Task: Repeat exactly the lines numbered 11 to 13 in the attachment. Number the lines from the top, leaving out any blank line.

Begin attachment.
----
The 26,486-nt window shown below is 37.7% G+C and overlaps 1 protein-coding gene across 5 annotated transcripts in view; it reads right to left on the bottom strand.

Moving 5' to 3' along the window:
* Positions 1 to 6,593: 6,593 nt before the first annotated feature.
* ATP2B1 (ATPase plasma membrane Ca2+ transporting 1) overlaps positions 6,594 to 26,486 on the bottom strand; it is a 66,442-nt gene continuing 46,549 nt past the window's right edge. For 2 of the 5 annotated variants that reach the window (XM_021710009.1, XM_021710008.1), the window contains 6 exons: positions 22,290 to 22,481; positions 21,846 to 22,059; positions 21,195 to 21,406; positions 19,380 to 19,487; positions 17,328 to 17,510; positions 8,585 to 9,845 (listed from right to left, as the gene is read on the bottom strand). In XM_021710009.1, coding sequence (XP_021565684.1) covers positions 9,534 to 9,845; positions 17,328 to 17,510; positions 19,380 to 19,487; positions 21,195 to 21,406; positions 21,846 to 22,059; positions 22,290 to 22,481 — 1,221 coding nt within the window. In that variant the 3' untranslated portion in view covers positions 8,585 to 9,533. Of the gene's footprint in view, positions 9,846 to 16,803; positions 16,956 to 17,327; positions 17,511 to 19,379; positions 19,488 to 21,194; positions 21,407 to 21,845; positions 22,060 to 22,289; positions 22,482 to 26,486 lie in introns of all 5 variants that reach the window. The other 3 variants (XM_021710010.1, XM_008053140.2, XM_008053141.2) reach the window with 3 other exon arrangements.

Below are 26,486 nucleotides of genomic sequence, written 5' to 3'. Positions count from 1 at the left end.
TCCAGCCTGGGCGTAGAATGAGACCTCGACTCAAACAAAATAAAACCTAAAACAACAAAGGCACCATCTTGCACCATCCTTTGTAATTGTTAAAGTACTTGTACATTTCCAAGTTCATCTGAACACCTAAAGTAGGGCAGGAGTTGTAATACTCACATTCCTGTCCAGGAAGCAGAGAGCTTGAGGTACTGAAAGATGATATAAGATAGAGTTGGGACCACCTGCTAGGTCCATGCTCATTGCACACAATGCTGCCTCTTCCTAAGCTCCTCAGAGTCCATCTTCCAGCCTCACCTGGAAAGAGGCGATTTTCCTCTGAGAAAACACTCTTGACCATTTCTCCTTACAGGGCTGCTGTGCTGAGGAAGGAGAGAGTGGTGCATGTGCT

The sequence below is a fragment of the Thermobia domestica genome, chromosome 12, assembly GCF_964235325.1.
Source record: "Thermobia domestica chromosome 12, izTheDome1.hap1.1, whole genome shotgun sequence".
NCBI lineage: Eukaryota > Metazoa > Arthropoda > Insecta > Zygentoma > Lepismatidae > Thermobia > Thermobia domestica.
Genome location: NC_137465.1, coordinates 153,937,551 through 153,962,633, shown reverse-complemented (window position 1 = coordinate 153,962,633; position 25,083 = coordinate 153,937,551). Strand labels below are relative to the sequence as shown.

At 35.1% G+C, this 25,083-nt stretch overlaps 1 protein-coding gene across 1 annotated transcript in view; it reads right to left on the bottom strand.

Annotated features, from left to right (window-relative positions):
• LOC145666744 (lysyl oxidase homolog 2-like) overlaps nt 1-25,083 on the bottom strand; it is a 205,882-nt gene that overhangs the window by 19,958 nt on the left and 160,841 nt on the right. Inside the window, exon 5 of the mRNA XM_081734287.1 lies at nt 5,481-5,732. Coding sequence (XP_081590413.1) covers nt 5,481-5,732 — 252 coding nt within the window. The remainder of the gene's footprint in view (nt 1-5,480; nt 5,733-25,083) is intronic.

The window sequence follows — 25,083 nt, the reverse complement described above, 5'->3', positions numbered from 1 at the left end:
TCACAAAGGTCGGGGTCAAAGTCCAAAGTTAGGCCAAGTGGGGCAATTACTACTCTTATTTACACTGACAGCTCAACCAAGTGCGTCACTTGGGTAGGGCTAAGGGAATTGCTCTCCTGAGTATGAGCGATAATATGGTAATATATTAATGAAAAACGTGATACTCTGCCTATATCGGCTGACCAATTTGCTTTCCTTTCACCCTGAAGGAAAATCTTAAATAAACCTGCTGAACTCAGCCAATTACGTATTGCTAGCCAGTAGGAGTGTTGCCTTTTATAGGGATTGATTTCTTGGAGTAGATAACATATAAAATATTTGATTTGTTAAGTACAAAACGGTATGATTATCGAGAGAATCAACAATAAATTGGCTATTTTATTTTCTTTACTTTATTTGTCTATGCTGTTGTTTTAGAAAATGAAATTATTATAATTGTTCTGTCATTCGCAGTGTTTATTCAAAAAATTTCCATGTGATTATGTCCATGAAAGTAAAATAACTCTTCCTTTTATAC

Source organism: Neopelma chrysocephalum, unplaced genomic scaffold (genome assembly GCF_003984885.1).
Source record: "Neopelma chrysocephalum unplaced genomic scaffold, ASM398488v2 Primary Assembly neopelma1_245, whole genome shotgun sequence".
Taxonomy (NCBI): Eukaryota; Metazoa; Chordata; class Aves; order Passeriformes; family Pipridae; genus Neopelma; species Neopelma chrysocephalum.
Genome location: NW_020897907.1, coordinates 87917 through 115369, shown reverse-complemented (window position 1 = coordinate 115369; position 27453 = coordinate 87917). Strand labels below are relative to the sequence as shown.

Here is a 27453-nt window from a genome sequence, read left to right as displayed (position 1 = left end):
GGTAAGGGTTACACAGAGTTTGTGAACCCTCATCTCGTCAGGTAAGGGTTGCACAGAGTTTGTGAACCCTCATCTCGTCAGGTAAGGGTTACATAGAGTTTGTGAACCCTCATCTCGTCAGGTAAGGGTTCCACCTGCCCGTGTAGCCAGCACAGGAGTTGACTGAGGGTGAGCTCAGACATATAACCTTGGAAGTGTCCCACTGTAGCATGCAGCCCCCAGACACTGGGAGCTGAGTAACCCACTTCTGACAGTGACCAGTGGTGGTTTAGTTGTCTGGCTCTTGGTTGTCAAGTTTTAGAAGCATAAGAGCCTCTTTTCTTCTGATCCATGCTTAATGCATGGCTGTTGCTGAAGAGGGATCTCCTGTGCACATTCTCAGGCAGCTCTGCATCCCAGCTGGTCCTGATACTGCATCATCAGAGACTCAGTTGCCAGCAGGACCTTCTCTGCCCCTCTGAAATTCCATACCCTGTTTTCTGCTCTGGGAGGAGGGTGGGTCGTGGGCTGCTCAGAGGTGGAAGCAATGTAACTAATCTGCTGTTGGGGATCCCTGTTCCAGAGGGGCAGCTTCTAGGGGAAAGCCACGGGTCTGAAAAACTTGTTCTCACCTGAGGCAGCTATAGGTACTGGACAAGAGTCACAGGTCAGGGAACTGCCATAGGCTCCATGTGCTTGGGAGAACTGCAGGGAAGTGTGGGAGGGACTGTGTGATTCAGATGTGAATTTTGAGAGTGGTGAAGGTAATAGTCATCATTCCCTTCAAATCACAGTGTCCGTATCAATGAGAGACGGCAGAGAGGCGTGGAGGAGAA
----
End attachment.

At 35.1% G+C, this 25,083-nt stretch overlaps 1 protein-coding gene across 1 annotated transcript in view; it reads right to left on the bottom strand.

Annotated features, from left to right (window-relative positions):
• LOC145666744 (lysyl oxidase homolog 2-like) overlaps nt 1-25,083 on the bottom strand; it is a 205,882-nt gene that overhangs the window by 19,958 nt on the left and 160,841 nt on the right. Inside the window, exon 5 of the mRNA XM_081734287.1 lies at nt 5,481-5,732. Coding sequence (XP_081590413.1) covers nt 5,481-5,732 — 252 coding nt within the window. The remainder of the gene's footprint in view (nt 1-5,480; nt 5,733-25,083) is intronic.